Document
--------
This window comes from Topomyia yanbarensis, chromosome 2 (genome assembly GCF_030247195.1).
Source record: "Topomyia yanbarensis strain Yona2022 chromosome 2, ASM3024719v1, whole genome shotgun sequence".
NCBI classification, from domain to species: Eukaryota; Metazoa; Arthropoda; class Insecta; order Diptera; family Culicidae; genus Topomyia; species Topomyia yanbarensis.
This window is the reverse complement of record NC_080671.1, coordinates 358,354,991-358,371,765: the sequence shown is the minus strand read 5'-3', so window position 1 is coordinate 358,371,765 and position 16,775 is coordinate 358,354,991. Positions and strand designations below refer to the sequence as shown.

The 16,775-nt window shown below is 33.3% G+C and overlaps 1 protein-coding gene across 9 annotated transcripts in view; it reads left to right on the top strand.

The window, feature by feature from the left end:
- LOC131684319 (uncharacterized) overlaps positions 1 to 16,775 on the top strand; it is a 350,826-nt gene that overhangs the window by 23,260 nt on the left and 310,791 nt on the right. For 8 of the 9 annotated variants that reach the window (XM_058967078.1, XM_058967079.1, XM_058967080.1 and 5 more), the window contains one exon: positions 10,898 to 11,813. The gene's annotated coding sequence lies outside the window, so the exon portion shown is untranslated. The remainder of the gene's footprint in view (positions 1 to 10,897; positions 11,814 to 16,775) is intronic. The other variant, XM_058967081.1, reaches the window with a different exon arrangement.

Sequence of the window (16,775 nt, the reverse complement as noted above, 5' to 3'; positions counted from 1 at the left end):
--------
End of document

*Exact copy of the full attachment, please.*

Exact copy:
This window comes from Topomyia yanbarensis, chromosome 2 (genome assembly GCF_030247195.1).
Source record: "Topomyia yanbarensis strain Yona2022 chromosome 2, ASM3024719v1, whole genome shotgun sequence".
NCBI classification, from domain to species: Eukaryota; Metazoa; Arthropoda; class Insecta; order Diptera; family Culicidae; genus Topomyia; species Topomyia yanbarensis.
This window is the reverse complement of record NC_080671.1, coordinates 358,354,991-358,371,765: the sequence shown is the minus strand read 5'-3', so window position 1 is coordinate 358,371,765 and position 16,775 is coordinate 358,354,991. Positions and strand designations below refer to the sequence as shown.

The 16,775-nt window shown below is 33.3% G+C and overlaps 1 protein-coding gene across 9 annotated transcripts in view; it reads left to right on the top strand.

The window, feature by feature from the left end:
- LOC131684319 (uncharacterized) overlaps positions 1 to 16,775 on the top strand; it is a 350,826-nt gene that overhangs the window by 23,260 nt on the left and 310,791 nt on the right. For 8 of the 9 annotated variants that reach the window (XM_058967078.1, XM_058967079.1, XM_058967080.1 and 5 more), the window contains one exon: positions 10,898 to 11,813. The gene's annotated coding sequence lies outside the window, so the exon portion shown is untranslated. The remainder of the gene's footprint in view (positions 1 to 10,897; positions 11,814 to 16,775) is intronic. The other variant, XM_058967081.1, reaches the window with a different exon arrangement.

Sequence of the window (16,775 nt, the reverse complement as noted above, 5' to 3'; positions counted from 1 at the left end):